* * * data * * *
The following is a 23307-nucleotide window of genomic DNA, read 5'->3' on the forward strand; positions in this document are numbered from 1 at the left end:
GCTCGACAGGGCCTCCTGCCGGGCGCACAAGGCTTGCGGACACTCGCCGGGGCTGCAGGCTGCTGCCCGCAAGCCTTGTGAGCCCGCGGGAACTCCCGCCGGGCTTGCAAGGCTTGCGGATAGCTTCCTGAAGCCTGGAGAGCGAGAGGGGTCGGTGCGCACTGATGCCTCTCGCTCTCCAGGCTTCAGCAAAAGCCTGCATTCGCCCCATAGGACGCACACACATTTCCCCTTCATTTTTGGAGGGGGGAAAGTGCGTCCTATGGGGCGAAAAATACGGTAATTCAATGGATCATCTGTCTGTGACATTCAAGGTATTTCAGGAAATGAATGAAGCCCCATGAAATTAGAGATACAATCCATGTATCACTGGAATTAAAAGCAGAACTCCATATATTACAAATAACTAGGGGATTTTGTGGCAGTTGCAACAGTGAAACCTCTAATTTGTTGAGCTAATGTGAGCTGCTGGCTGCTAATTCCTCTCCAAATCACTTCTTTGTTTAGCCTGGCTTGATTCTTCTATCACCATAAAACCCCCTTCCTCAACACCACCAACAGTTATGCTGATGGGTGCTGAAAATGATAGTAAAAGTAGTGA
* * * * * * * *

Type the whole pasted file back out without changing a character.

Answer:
The following is a 23307-nucleotide window of genomic DNA, read 5'->3' on the forward strand; positions in this document are numbered from 1 at the left end:
GCTCGACAGGGCCTCCTGCCGGGCGCACAAGGCTTGCGGACACTCGCCGGGGCTGCAGGCTGCTGCCCGCAAGCCTTGTGAGCCCGCGGGAACTCCCGCCGGGCTTGCAAGGCTTGCGGATAGCTTCCTGAAGCCTGGAGAGCGAGAGGGGTCGGTGCGCACTGATGCCTCTCGCTCTCCAGGCTTCAGCAAAAGCCTGCATTCGCCCCATAGGACGCACACACATTTCCCCTTCATTTTTGGAGGGGGGAAAGTGCGTCCTATGGGGCGAAAAATACGGTAATTCAATGGATCATCTGTCTGTGACATTCAAGGTATTTCAGGAAATGAATGAAGCCCCATGAAATTAGAGATACAATCCATGTATCACTGGAATTAAAAGCAGAACTCCATATATTACAAATAACTAGGGGATTTTGTGGCAGTTGCAACAGTGAAACCTCTAATTTGTTGAGCTAATGTGAGCTGCTGGCTGCTAATTCCTCTCCAAATCACTTCTTTGTTTAGCCTGGCTTGATTCTTCTATCACCATAAAACCCCCTTCCTCAACACCACCAACAGTTATGCTGATGGGTGCTGAAAATGATAGTAAAAGTAGTGA